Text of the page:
Federal regulatory agencies deserve a long and hearty round of applause for their decision to launch a long overdue investigation into possible cases of racial discrimination in mortgage lending.
The Federal Reserve and U.S. Department of Housing and Urban Development are among the agencies involved in the effort, which comes on the heels of the Fed’s analysis of 2004 data collected from lenders pursuant to federal law. The Fed’s analysis found that such factors as loan price, property location and income level couldn’t fully explain certain patterns of higher mortgage interest rates being paid by African American and Hispanic borrowers. Numerous other studies over the years also have found unexplained disparities in the types of loans originated to minority borrowers.
Whether individual, corporate or systemic racial discrimination accounts for the disparities in the data isn’t known, but the possibility is well worth a closer look to find out. If further investigation demonstrates that discrimination isn’t to blame, the identification of whatever other factors contribute to the disparities could suggest ways to create better opportunities for minority borrowers and improve data collection to track those factors.
If discrimination exists, prosecutors should throw the proverbial law book at the perpetrators. Discrimination in real estate lending isn’t a victimless crime. Rather it is a form of theft from borrowers who are forced to pay higher fees and more interest on their home loans than they otherwise would have to pay simply because of their racial makeup. The thieves would be the lenders and brokers who pocket those additional fees and interest payments over the lifetime of these loans. And the amounts aren’t merely nominal.
Investigators face a difficult challenge since racially discriminatory lending could be hidden within loan decisions purported to be made on the basis of other non-racial factors. Yet straw-man arguments shouldn’t dissuade regulators from deeper digging into the data and asking some tough questions to determine whether discrimination is behind those decisions and whether it may be systemic in lending practices.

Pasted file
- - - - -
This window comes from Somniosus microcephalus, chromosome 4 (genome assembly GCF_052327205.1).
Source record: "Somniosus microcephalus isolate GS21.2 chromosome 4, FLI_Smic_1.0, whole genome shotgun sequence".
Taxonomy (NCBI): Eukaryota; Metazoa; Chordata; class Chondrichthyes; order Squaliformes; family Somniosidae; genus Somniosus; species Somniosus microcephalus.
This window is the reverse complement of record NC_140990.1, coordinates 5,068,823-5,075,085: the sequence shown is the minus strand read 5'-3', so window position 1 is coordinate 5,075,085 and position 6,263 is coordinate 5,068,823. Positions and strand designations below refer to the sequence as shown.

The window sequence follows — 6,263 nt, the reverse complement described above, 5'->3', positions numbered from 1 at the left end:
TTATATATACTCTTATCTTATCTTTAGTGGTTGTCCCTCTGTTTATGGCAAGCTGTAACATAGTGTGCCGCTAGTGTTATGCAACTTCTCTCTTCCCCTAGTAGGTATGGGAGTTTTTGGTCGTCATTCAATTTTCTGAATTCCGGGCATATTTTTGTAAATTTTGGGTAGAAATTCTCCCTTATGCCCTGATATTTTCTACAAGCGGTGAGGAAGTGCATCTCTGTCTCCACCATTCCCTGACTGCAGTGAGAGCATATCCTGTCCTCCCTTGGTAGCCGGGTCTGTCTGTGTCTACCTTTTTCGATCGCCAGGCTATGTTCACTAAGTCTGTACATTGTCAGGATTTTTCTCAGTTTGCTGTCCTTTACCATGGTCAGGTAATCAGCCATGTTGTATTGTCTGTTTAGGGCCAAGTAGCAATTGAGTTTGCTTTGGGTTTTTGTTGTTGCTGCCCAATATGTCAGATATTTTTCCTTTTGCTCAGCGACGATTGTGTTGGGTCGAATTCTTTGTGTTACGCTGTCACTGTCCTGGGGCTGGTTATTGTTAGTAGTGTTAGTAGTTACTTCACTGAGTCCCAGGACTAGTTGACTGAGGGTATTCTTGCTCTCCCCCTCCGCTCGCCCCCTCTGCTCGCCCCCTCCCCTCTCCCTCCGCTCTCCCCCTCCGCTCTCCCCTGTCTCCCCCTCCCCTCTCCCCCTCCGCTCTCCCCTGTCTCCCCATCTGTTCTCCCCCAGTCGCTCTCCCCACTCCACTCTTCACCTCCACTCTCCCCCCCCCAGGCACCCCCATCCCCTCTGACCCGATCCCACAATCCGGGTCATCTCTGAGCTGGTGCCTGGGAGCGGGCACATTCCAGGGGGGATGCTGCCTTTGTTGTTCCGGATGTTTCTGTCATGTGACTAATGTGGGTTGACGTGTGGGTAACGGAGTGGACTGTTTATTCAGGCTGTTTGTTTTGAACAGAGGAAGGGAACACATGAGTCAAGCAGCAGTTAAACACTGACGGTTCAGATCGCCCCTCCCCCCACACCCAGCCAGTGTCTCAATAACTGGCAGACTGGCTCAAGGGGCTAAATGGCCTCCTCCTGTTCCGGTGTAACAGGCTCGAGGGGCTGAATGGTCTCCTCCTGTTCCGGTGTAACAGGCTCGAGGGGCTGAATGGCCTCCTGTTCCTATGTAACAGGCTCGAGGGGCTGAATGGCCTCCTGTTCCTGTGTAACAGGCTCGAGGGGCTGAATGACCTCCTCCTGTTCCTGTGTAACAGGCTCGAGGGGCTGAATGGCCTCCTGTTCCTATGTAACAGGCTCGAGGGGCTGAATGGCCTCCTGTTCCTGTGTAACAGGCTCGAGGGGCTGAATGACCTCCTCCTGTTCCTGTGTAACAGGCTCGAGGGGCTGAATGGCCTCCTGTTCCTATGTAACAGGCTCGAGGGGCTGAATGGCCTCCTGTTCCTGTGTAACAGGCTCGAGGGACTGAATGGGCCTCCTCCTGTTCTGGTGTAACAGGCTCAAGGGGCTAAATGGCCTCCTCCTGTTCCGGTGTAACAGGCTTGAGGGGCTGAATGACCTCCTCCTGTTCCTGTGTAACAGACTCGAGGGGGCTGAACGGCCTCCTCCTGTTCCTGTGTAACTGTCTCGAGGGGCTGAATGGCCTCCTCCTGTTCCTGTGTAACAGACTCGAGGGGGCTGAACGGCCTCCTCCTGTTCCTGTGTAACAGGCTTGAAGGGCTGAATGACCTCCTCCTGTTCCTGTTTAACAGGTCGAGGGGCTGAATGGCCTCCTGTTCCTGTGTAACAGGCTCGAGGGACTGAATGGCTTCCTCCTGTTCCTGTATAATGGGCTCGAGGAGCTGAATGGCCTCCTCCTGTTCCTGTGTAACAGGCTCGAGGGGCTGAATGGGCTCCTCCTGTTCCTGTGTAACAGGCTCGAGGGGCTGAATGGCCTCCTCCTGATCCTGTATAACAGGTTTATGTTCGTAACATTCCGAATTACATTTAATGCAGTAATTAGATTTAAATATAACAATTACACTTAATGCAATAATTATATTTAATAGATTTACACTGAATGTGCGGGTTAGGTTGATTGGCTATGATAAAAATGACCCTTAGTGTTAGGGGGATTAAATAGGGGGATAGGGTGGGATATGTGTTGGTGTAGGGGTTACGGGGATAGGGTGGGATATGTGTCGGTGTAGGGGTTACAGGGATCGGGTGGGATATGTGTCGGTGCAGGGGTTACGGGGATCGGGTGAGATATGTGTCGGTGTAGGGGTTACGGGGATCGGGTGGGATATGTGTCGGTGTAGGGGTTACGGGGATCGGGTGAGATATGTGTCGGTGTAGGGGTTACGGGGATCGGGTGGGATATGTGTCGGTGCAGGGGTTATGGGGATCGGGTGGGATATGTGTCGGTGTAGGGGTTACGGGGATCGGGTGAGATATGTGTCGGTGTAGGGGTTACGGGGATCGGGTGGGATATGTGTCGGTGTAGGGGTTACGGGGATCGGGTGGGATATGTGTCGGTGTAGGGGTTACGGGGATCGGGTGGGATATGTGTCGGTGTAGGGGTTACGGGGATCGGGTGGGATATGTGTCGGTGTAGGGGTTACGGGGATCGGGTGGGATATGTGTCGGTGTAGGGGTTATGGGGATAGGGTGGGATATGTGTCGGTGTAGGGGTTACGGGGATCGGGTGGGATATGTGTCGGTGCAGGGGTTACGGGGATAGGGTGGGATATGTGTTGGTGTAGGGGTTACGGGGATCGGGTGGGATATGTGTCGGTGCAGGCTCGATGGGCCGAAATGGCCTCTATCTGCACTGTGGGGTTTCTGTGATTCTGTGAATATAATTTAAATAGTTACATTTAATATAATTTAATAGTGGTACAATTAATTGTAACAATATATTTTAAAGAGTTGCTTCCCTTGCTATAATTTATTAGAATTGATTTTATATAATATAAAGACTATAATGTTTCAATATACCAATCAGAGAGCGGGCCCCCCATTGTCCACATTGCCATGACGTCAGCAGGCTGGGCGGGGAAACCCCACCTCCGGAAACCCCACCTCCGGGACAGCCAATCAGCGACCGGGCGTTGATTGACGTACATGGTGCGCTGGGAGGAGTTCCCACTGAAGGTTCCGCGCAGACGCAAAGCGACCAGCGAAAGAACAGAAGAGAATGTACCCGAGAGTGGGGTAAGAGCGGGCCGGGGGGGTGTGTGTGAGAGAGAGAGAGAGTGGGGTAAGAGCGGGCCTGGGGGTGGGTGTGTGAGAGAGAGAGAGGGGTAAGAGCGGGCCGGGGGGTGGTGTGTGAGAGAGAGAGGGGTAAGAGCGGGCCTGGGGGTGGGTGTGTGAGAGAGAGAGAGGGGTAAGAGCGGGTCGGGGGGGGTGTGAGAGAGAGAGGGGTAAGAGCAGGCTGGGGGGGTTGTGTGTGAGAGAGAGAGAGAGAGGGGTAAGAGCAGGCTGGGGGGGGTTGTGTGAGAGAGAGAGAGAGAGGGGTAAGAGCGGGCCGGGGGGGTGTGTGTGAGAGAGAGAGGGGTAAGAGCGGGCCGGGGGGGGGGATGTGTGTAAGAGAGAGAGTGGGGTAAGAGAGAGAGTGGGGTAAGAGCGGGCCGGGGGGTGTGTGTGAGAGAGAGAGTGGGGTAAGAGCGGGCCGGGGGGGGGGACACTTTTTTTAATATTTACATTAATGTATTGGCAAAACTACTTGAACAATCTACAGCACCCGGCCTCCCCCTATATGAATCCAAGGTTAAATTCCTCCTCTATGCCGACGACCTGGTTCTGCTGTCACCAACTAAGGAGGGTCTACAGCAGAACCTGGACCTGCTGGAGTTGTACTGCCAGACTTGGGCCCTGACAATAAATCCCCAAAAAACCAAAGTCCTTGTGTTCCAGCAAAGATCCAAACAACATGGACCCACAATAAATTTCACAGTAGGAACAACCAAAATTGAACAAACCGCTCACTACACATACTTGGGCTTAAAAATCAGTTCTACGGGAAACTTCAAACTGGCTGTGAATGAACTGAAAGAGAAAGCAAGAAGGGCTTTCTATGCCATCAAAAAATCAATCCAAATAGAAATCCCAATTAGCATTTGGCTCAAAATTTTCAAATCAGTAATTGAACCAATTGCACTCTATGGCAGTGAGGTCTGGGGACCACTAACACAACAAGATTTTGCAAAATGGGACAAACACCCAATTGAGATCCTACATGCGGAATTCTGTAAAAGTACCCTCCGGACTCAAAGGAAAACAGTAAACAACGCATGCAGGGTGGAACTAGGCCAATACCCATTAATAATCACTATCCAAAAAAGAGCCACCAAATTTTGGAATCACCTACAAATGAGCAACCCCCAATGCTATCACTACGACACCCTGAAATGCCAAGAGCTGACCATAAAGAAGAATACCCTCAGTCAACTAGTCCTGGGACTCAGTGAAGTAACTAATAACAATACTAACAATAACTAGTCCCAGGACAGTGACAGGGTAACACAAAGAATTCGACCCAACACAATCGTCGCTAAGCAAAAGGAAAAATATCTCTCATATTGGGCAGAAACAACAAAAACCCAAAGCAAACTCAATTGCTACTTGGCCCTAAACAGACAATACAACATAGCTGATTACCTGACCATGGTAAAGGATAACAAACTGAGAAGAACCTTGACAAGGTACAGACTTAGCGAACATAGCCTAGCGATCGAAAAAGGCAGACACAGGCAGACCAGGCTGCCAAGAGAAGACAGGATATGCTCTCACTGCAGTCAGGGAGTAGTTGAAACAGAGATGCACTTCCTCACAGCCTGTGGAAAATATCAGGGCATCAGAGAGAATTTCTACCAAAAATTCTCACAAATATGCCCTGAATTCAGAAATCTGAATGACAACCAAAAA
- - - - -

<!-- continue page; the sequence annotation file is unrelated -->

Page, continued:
Lenders under the microscope also might challenge the reliability of the data or the methodologies of the analysis. While the data might not prove discrimination without further investigation, blaming these studies for their findings shouldn’t be an acceptable way to dodge the entire issue since so many reports have come to the same conclusion.
The federal investigation is not a mere witch hunt. Regulators have targeted the 2 percent of lenders subject to the reporting law that appeared to report “relatively large pricing differences by race, ethnicity or sex.” That targeting is as it should be. If those lenders are able to explain why their data is so far out of sync with their competitors’ standards, no more questions would need to be asked — and perhaps no more studies would need to be undertaken.
A high-profile conviction in a mortgage discrimination case would be a welcome outcome of the investigation because it would bring some perpetrators to justice and make fear of prosecution more than a hollow threat. It would encourage mortgage lenders and brokers in all neighborhoods to review their practices and think more carefully about the implications of those practices for minority borrowers. It also would send a signal to victims and witnesses of these crimes that allegations of illegal discrimination would be taken seriously and result in action on the part of regulators and prosecutors.
If no such case can be brought, answers to a few very pertinent and persistent questions still would be a substantial benefit lenders and borrowers alike: Is racial discrimination systemic in mortgage lending? If so, where and why? And if not, why do studies of the lender-reported data repeatedly find otherwise?
Marcie Geffner is a real estate reporter in Los Angeles.
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